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Tyntyndyer Homestead, Swan Hill built 1846

An authentic and fascinating insight into early Australian history

Private Homestead - closed


Rare and unique collections of pioneer memorabilia
and Aboriginal artifacts

Traditional land of the Watti Watti people

The Tyntyndyer Plains, stretching along the Victorian banks of the mighty Milloo (Murray River) was home to the Watti Watti people for thousands of years. Their homes were built of bark and mud, miamia's and they farmed the land. Native grass seeds and nardoo were harvested and ground for flour, stubble was burnt and lush regrowth attracted grazing stock - kangaroos and emu. Fish nets were woven from the fibrous roots of reeds and quandong, the native fruit, was harvested and dried. reeds, for spears, and possum skins were traded for green stone, used for axes.

Major Mitchell arrived at 'Matakupa' in 1836 and named the area Swan Hill. In 1846 the Beverage brothers travelled from Kilmore by bullock dray and settled on 300 square miles of land. The property retained the name of these rich grass plains and became known as Tyntyndery Station.

The construction of the homestead, of drop log cabin cabin of Murray Pine, was commenced in that year. Bricked over in 1850, with had made bricks, this has been classified as the first brick veneer in Australia. The homestead was completed in 1854 with a solid brick extension and in 1860 roof iron, brought from Glasgow, was placed over the stringy bark shingles.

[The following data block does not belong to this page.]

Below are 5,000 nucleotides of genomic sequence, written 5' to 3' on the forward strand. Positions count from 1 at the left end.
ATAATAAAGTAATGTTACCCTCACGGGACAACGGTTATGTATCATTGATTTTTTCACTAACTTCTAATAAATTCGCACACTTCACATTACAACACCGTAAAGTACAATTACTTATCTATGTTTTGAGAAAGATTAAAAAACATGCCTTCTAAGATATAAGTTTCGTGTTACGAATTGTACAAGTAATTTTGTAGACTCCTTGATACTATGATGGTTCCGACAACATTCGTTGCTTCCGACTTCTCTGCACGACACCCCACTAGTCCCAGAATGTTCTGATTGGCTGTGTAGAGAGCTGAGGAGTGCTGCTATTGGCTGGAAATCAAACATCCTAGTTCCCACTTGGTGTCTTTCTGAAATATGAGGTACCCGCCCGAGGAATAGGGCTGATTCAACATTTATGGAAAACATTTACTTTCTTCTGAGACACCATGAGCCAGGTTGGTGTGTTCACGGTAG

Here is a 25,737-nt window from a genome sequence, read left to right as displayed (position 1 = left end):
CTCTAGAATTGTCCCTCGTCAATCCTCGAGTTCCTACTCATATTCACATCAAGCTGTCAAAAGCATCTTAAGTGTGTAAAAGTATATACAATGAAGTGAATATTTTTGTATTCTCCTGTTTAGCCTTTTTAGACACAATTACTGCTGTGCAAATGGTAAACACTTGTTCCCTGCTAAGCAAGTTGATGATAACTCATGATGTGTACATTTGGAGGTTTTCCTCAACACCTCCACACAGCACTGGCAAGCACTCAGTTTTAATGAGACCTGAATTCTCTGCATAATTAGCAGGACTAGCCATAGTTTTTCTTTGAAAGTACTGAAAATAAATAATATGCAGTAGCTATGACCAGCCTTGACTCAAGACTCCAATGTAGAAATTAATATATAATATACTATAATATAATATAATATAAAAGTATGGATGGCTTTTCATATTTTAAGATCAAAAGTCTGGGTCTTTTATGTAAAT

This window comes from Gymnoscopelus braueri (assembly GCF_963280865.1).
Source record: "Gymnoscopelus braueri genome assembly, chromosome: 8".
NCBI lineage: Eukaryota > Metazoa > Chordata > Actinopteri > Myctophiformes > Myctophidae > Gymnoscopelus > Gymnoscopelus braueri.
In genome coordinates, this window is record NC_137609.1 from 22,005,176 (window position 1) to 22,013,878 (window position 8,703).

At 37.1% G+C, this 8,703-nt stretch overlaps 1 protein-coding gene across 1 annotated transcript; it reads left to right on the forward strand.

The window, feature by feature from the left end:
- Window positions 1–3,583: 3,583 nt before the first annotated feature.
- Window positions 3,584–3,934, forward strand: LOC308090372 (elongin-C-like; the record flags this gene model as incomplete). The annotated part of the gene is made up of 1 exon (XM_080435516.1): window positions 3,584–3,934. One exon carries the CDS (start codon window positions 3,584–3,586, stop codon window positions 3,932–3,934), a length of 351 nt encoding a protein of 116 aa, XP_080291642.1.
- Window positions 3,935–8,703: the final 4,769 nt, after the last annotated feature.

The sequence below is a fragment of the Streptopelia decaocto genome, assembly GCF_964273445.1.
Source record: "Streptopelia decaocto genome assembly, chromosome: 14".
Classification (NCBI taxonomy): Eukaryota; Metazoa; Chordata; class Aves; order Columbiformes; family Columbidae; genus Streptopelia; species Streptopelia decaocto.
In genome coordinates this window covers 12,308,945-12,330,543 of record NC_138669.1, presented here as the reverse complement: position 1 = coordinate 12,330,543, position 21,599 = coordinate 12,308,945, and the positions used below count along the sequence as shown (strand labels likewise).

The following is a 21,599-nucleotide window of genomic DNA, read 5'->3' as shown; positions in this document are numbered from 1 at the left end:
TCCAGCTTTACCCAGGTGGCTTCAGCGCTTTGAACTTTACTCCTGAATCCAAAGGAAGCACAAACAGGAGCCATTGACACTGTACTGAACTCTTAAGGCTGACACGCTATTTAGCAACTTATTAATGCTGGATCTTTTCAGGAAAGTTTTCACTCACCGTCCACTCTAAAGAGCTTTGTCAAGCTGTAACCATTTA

The Holloway family purchased the property in 1876 and it remained as their family home for four generations, 120 years.

In 1996 the property, then reduced to 160 acres, was purchased by the descendants of the traditional land owners.

The homestead, furnishings, collections and artifacts have all remained intact and now offer an excellent, authentic and fascinating insight into early colonial days.

Homestead contained

  • Wonderful inventions that remained at Tyntyndyer from the early settlers
  • Cellar - filled with an amazing collection of Aboriginal artifacts and curios from indigenous cultures around the world - protected under the custodianship of the Watti Watti people
  • Chock log cabin kitchen - floor to ceiling full of bric-a-brac and pioneer memorabilia (1854)
  • Enter the schoolhouse and tutor room (1854) and see the assorted collections of sewing samplers, school work and early photographic equipment
  • "Tyntynder" is the Aboriginal name of the area and means "song of the birds" and true to it's name the quiet gardens and huge trees which shade the homestead today play host to a variety of beautiful native birds (garden established in the mid 1800s with assistance from Baron Von Mueller)

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